A decade of shale drilling has transformed US energy. The country’s oil output has more than doubled, cutting its dependence on foreign supplies, while an abundant supply of cheap natural gas has enticed power plants to switch from dirtier coal and helped lower US carbon emissions.
US oil production, just 5.5m barrels a day in 2011, is now a world-leading 13m b/d. Pipelines and other infrastructure have sprouted across the coast of the Gulf of Mexico to support a surging oil-export trade. If the US were a member of Opec, it would be among the cartel’s biggest exporters.
But this revolution is under threat, as US drillers are being pushed into the front line of a new price war declared in early March at Opec’s Viennese headquarters by Russia and Saudi Arabia — a fight launched just as the coronavirus pandemic arrived to cripple global oil demand at the same time.
The latest price shock, which has more than halved the cost of oil since the start of the year to under $30 a barrel, has further exposed a shale sector that depends on constant cash infusions and the dwindling faith of investors.
Shale is unusual in the oil business because of its high decline rates: a typical well produces prolifically for a year before output drops steeply in the second and then settles into a modest and diminishing flow rate thereafter.
Just to hold US shale production steady year after year, let alone increase it, requires ever more wells to be drilled. Of more than 14,000 new wells that had been expected this year, 85 per cent were needed to match last year’s level. All that drilling in 2020 was forecast to cost more than $100bn, according to Rystad Energy, a consultancy.
But those plans were made before the Saudi-Russian price war erupted and the coronavirus pandemic began to sap global oil demand — and will be scaled back in the coming months, say analysts. Matt Portillo, managing director at Houston investment bank Tudor, Pickering, Holt & Co, says an oil index price of $50 or below per barrel will lead to capital expenditure cuts and a fall in US oil production within six months.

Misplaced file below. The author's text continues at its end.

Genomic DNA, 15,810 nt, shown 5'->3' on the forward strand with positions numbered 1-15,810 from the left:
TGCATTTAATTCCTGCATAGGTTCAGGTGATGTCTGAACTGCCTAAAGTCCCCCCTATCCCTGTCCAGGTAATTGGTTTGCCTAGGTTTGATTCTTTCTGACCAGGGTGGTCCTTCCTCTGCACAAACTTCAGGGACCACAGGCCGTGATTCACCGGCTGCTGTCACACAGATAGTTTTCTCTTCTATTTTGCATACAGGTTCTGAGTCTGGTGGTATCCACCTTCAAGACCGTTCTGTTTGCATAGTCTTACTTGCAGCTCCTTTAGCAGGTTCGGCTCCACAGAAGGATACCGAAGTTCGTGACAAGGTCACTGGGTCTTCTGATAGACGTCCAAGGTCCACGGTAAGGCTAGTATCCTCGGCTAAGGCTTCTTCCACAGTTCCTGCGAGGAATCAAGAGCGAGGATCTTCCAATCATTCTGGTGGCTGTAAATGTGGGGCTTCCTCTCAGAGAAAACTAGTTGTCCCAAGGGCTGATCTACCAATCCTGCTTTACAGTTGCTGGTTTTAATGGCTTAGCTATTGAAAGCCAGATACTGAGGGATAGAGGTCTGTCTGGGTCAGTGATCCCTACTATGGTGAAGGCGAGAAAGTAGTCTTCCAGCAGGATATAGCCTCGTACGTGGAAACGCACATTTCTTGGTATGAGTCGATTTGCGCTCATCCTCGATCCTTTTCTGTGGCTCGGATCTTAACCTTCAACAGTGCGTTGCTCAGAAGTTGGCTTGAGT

Shale drillers such as Diamondback Energy and Parsley Energy have led the industry in already announcing sweeping cuts to drilling plans, while larger rival Occidental Petroleum has cut its much-treasured dividend. “It’s over for now,” says Francisco Blanch, head of global commodity research for BofA Merrill Lynch, adding that capital markets are now shut to the shale sector.
At $30 a barrel, Rystad reckons capital spending next year will fall 70 per cent to about $30bn. Fewer than 5,000 wells could be drilled and production would fall more than 2m b/d. Goldman Sachs, the bank, says output will start dropping in the third quarter this year.
The short-term impact on oil-producing states will be significant, as rigs are idled, their crews are sacked, hotel occupancy drops, and restaurants close, compounding the broader economic shock anticipated from the coronavirus pandemic.
Shale has been through a price war before and survived. That was in 2015-16, when Saudi Arabia, alarmed at the spectacular production surge in the US, opened its taps to drive down prices and break the Texan upstarts.
US production then fell 1m b/d. But the Saudi assault winnowed out the weaker shale producers and left a more cost-efficient business behind. When the kingdom and Russia reversed course and started cutting supply in 2017 to prop up prices, the shale sector roared back to life, adding more than 4m b/d in the years that followed.
This time, however, could be different for three reasons. First is coronavirus, which by wiping out millions of barrels a day of oil demand this year and driving crude prices to multiyear lows has demolished the business models for capital-intensive producers like those in the shale patch.
Second, Russia may prove a stronger adversary for shale producers than Saudi Arabia. Moscow is motivated both by anger at US sanctions on its own energy sector and a desire to recapture market share. The Russian government says its financial reserves will let it endure a price below $30 per barrel for up to a decade — a fight that may therefore last even longer than the virus.
The third reason is Wall Street. US investors were already unhappy with shale’s business model and the long-term outlook for fossil fuels well before the latest oil price collapse.
Many lenders say they will not return even if oil prices recover. “This industry has been a junkie hooked on access to capital, whether equity or development, that’s driven uneconomic growth over the past decade,” says Mr Portillo.
Many US shale companies will soon hit a debt wall and bankruptcy risks in the shale patch have risen sharply, say rating agencies.
Supermajors such as ExxonMobil and Chevron both still plan large oil output increases in Texas’s Permian basin in the coming years. Further consolidation in the distressed shale sector is likely and business that re-emerges will be more efficient. But its foreign rivals in the oil world — and its bruised backers on Wall Street — are not about to let it rise unchecked again.